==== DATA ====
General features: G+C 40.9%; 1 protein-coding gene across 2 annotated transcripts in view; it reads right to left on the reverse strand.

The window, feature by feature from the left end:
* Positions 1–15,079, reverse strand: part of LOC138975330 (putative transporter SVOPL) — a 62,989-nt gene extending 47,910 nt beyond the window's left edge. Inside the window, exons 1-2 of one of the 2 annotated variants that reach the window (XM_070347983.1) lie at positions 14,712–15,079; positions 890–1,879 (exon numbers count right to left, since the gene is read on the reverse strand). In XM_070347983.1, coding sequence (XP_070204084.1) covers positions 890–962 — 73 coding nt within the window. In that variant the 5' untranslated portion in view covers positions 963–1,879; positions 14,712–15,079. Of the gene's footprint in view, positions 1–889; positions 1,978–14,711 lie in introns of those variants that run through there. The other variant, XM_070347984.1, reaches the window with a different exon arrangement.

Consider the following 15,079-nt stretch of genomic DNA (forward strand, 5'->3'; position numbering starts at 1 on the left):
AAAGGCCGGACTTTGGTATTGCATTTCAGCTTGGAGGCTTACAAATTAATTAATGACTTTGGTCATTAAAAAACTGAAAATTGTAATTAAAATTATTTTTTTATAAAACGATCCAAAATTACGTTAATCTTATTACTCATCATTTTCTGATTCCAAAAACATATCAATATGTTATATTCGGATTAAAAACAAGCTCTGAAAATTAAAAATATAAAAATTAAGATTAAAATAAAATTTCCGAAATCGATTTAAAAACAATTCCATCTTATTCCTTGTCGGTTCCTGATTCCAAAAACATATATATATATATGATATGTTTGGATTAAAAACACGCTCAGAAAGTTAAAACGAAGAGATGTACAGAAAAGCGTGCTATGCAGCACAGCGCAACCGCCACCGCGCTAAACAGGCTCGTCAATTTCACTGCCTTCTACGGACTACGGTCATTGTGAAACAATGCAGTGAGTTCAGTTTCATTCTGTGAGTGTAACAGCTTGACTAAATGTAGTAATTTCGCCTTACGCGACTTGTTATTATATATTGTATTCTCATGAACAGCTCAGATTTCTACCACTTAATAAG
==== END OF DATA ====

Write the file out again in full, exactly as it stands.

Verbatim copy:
General features: G+C 40.9%; 1 protein-coding gene across 2 annotated transcripts in view; it reads right to left on the reverse strand.

The window, feature by feature from the left end:
* Positions 1–15,079, reverse strand: part of LOC138975330 (putative transporter SVOPL) — a 62,989-nt gene extending 47,910 nt beyond the window's left edge. Inside the window, exons 1-2 of one of the 2 annotated variants that reach the window (XM_070347983.1) lie at positions 14,712–15,079; positions 890–1,879 (exon numbers count right to left, since the gene is read on the reverse strand). In XM_070347983.1, coding sequence (XP_070204084.1) covers positions 890–962 — 73 coding nt within the window. In that variant the 5' untranslated portion in view covers positions 963–1,879; positions 14,712–15,079. Of the gene's footprint in view, positions 1–889; positions 1,978–14,711 lie in introns of those variants that run through there. The other variant, XM_070347984.1, reaches the window with a different exon arrangement.

Consider the following 15,079-nt stretch of genomic DNA (forward strand, 5'->3'; position numbering starts at 1 on the left):
AAAGGCCGGACTTTGGTATTGCATTTCAGCTTGGAGGCTTACAAATTAATTAATGACTTTGGTCATTAAAAAACTGAAAATTGTAATTAAAATTATTTTTTTATAAAACGATCCAAAATTACGTTAATCTTATTACTCATCATTTTCTGATTCCAAAAACATATCAATATGTTATATTCGGATTAAAAACAAGCTCTGAAAATTAAAAATATAAAAATTAAGATTAAAATAAAATTTCCGAAATCGATTTAAAAACAATTCCATCTTATTCCTTGTCGGTTCCTGATTCCAAAAACATATATATATATATGATATGTTTGGATTAAAAACACGCTCAGAAAGTTAAAACGAAGAGATGTACAGAAAAGCGTGCTATGCAGCACAGCGCAACCGCCACCGCGCTAAACAGGCTCGTCAATTTCACTGCCTTCTACGGACTACGGTCATTGTGAAACAATGCAGTGAGTTCAGTTTCATTCTGTGAGTGTAACAGCTTGACTAAATGTAGTAATTTCGCCTTACGCGACTTGTTATTATATATTGTATTCTCATGAACAGCTCAGATTTCTACCACTTAATAAG